Reading Jung on Psychology and Religion

Seminar 1: Fall 2022

12 Mondays: 6:00 – 7:30 pm EST
September 19 – December 12 (excluding September 26) 

Royce Froehlich, PhD, MDiv, LCSW 

“The main interest of my work is not concerned with the treatment of neuroses but rather with the approach to the numinous.”—C.G. Jung

“It doesn’t take long for the experience of the numinous to unhinge the mind.”—Umberto Eco

According to C.G. Jung, “Religion is a careful and scrupulous observation of the numinosum, a dynamic agency or effect not caused by an arbitrary act of will.” This seminar will engage Jung’s method of psychoanalytic treatment, which attends to the numinous and a religious nature that can be cultivated through spiritual practices or spontaneously arise in response to one’s life experiences.

From a deep well of Judeo-Christian scholarship and a point of view that finds an innate attitude of religiosity in the human psyche (homo religiosus), Jung was a master of seeing common ground among the major religions of the world. He was able to craft a psychologically oriented language suitable for contemporary readers to learn from and wrestle with in relation to their own imago dei, their personal God-image.

On the collective level, social concerns that affect the religious spirit of the time are underscored by Jung as he points his readers toward “the way of what is to come” after we learn from Nietzsche that “God is dead.” This course will draw from the long trajectory of Jung’s writings on the clinical function of the religious nature of the human psyche, East and West, in the Collected Works, his recently published lectures on yoga and meditation, as well as the work of individuals who influenced Jung’s thought—and some who help us better understand his thinking.

Learning Objectives

By attending this course, participants will be able to:

  1. Describe how the social milieu of Jung’s early life informed what became his theoretical understanding of the development of the personality;
  2. Assess Jung’s contribution to the understanding of the human psyche and its value for clinical treatment;
  3. Discuss the transpersonal dimension of religious practices;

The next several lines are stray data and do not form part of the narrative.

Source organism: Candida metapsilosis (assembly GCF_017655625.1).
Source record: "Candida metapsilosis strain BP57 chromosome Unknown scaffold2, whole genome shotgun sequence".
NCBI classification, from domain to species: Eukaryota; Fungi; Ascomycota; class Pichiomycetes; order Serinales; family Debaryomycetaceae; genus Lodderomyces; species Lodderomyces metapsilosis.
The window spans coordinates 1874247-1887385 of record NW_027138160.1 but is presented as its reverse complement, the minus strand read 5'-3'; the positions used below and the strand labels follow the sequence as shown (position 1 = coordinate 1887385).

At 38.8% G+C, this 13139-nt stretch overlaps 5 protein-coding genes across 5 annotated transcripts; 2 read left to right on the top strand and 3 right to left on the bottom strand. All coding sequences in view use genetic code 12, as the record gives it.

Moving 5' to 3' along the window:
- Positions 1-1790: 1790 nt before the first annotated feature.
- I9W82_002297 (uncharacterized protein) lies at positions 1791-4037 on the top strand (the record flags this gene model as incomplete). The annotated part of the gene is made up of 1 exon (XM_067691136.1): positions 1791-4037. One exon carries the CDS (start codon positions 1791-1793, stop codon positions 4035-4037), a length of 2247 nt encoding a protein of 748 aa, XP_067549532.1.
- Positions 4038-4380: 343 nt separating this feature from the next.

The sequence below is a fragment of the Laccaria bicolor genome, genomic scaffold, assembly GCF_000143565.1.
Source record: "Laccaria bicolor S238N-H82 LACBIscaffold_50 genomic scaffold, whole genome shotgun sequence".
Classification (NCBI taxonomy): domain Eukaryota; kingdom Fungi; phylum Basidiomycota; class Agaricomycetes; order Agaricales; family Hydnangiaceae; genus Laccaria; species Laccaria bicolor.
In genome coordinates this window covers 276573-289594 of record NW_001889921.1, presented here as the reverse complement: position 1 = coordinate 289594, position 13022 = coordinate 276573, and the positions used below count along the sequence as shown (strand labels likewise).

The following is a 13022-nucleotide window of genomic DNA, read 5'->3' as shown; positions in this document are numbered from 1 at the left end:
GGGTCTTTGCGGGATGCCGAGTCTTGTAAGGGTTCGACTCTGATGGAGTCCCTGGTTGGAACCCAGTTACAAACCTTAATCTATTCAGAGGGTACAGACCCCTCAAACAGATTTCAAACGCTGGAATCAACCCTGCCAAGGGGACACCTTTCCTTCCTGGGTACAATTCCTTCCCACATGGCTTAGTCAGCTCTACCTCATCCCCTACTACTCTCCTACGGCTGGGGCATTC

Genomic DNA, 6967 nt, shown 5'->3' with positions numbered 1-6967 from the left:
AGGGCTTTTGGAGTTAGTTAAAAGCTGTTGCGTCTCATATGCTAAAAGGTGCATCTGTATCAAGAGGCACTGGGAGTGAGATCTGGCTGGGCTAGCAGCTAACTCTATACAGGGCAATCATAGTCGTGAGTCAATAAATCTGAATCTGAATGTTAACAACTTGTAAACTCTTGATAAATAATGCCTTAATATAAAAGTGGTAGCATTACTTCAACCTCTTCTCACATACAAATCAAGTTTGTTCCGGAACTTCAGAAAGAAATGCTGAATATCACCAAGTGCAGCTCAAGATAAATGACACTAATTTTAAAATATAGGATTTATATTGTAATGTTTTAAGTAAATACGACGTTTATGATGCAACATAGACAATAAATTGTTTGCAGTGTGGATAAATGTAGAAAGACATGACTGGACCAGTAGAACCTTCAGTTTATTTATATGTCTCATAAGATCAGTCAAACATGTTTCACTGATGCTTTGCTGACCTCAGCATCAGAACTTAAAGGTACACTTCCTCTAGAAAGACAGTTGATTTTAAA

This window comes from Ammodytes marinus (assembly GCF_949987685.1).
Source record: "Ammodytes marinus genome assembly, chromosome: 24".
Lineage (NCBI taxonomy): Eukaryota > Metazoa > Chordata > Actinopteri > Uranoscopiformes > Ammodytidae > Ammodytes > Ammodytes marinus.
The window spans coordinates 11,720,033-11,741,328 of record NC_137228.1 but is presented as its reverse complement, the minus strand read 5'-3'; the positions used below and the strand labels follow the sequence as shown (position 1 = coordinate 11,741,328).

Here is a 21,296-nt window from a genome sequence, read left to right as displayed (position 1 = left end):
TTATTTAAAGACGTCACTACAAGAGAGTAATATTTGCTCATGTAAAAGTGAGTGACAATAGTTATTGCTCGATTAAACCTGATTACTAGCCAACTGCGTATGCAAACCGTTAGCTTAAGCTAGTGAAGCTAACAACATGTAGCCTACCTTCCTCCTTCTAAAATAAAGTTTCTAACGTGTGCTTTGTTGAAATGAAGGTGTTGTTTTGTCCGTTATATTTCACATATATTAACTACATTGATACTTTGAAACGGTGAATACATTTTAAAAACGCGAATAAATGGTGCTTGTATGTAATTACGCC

4. Describe Eastern and Western religious symbol-systems and integrate some key concepts in Jung’s work within a context of cross-cultural understanding;
  5. Cite the relevance of religious practice, as understood by C.G. Jung, in everyday life;
  6. Apply theoretical principles of Analytical Psychology for reflection upon their own imago dei.

Individual Class Objectives 

Class 1
To introduce the predominant theme of the course: the clinical value of addressing the religious nature of the human psyche.

Class 2 
To introduce the “meditation complex” (Odajnyk); it’s use and misuse.

Class 3 
To learn psychotherapeutic techniques from an ancient Taoist text.

Class 4 
To establish a framework for understanding the unitary nature of polarity (yin-yang).

Class 5 
To see the archetypal nature of the trinitarian Godhead and it’s psychological function.

Class 6 
To find the symbolic richness behind the celebration of the eucharist.

Class 7 
To introduce Gnosis and its importance to Jung’s understanding of human nature.

Class 8 
To introduce Jung’s wrestling with ‘God is dead’ theology as it stems from Nietzsche.

Class 9 
To raise a discussion around the subject of ‘Jung and anti-Semitism’.

Class 10 
To  further develop a Jungian understanding of the values of yoga and meditation.

Class 11 
To find parallels between Buddhist and Jungian notions of psychological liberation.

Class 12 
To weave a meaningful thread through Tibetan Buddhism, Jung, and the Beatles.



Royce Froehlich, Ph.D., M.Div., LCSW, is a Jungian analyst in private practice in New York City. He holds a master’s degree in media studies and Master’s in clinical social work and divinity the Columbia University School of Social Work and the Union Theological Seminary dual-degree program. He completed his doctoral work at the European Graduate School (dissertation "C.G. Jung, Media, and Disindividuation"). Dr. Froehlich trained as a Jungian analyst at the C.G. Jung Institute of New York, where he is now an instructor, supervisor, and training analyst. He is a long-time faculty member of the C.G. Jung Foundation for Analytical Psychology and sits on the Executive Board of the Philemon Foundation.

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Tuition for each seminar is $540.
Students registering for both seminars will pay a discounted fee of $900.

There is an additional $25 materials fee for Seminar 1.


$565 (includes $25 materials fee)   Art, Active Imagination, and the Archetype of Creativity
$540  The Religious Ground of Jung’s Analytical Psychology
$925 (includes $25 materials fee) Both Advanced Seminars, discounted rate

YOU DO NOT NEED A PAYPAL ACCOUNT. HERE IS HOW TO PAY WITH CREDIT CARD: On the Paypal login page, look below login fields for a boxed link that reads PAY WITH DEBIT OR CREDIT CARD.

Tuition for the Fall 2022 12-week seminar is $540

Registration to Attend In-Person

Registration to Attend Online (Zoom)

For registration by mail, please snail-mail this form:
Click Button to Download Form.

Include your credit card information or check, made payable to
the C.G. Jung Foundation, and a self-addressed stamped envelope to—

The C.G. Jung Foundation
28 East 39th Street
New York NY 10016